Justine Wang ended the panel discussion by addressing recent calls for countering proliferation and suggesting recommendations for improving the NPT and non-proliferation regime. Wang addressed the recent initiatives proposed by US President George Bush on February 11 2004, IAEA Director General Mohammed ElBaradei and the recently passed US-sponsored United Nations Security Council Resolution 1540 on the non-proliferation of weapons of mass destruction. While these proposals are constructive and necessary to the extent that they don’t enshrine double standards, they fall seriously short of being able to meet the current global proliferation challenge.

Wang called for the stemming of nuclear proliferation under a more strict, equitable and effective multilateral framework and shared recommendations of the Nuclear Age Peace Foundation to improve the NPT and non-proliferation regime. Recommendations include commencing negotiations on a Nuclear Weapons Convention, universal application of the NPT to all states under a strict timetable, entry into force of the Comprehensive Test Ban Treaty , universal and equal application of the Additional Protocol , and the phased elimination of nuclear power.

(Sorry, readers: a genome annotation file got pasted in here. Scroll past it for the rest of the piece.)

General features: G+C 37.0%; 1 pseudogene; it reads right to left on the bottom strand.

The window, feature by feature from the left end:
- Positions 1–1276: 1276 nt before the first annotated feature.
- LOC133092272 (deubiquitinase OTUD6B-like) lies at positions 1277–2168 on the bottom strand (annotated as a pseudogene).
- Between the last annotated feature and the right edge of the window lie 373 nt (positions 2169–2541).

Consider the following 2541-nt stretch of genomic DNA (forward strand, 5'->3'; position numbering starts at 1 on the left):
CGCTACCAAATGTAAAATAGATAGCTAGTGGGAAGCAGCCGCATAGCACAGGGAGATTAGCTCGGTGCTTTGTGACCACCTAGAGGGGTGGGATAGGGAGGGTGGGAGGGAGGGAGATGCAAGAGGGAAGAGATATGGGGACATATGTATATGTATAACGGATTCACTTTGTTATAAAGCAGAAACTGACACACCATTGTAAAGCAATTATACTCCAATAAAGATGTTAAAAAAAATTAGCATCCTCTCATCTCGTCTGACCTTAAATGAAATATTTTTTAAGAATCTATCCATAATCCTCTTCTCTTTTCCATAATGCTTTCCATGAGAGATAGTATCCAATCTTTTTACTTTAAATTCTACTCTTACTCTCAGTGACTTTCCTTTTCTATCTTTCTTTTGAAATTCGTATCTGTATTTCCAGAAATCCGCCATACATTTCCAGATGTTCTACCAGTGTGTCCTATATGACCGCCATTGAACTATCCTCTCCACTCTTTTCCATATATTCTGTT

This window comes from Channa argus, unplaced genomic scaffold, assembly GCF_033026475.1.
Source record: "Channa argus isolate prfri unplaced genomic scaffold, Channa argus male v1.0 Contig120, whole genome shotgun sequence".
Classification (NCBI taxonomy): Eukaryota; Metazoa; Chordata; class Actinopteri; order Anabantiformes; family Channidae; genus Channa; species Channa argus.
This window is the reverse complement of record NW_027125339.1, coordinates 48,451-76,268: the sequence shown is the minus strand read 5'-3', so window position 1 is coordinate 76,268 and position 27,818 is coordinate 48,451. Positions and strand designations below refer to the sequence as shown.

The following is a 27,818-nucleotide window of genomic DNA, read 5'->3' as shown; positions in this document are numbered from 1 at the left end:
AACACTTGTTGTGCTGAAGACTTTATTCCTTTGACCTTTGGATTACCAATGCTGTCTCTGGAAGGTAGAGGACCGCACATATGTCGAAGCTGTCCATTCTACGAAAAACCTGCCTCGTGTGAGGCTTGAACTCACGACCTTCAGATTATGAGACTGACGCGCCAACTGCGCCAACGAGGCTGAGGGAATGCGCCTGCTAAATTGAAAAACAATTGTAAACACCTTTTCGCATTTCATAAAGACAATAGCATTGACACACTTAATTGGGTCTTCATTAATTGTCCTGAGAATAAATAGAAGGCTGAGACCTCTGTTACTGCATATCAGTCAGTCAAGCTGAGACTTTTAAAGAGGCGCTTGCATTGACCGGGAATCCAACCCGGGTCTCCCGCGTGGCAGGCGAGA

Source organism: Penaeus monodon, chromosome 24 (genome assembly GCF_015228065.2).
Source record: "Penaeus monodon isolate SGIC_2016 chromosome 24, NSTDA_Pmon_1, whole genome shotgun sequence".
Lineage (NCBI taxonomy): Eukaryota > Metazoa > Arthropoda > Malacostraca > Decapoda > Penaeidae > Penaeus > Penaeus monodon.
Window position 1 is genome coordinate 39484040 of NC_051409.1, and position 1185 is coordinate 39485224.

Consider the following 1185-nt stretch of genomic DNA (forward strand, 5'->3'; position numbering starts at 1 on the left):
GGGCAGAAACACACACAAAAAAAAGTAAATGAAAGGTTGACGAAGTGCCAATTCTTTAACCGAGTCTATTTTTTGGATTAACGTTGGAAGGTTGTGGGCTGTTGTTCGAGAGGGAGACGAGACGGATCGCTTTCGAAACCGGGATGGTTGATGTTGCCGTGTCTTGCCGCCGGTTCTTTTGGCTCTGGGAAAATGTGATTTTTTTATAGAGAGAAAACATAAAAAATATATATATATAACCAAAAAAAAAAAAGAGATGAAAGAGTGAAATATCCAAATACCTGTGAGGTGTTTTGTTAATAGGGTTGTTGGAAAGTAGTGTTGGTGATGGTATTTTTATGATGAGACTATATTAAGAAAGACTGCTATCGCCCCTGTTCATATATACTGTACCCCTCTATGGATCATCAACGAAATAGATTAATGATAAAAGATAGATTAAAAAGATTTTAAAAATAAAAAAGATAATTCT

Wang reiterated that the continuation of the current NPT regime that ignores existing double standards is destined to result in both further nuclear proliferation and the use of nuclear weapons. Only by embracing significant changes that end existing double standards and elevate nuclear disarmament obligations can the non-proliferation regime succeed.

Krieger concluded the panel discussion and mentioned that the Nuclear Age Peace Foundation is launching an online campaign entitled “Turn the Tide: Charting a New Course for US Nuclear Policy” as an example of a grassroots initiative needed to mobilize the public to alert policy makers on the threat of nuclear weapons on the world’s security.

Discussions ended with a question and answer session, where many participants engaged in constructive dialogue on facing the challenge of the increasing threat of nuclear weapons and the future of the NPT and the non-proliferation regime.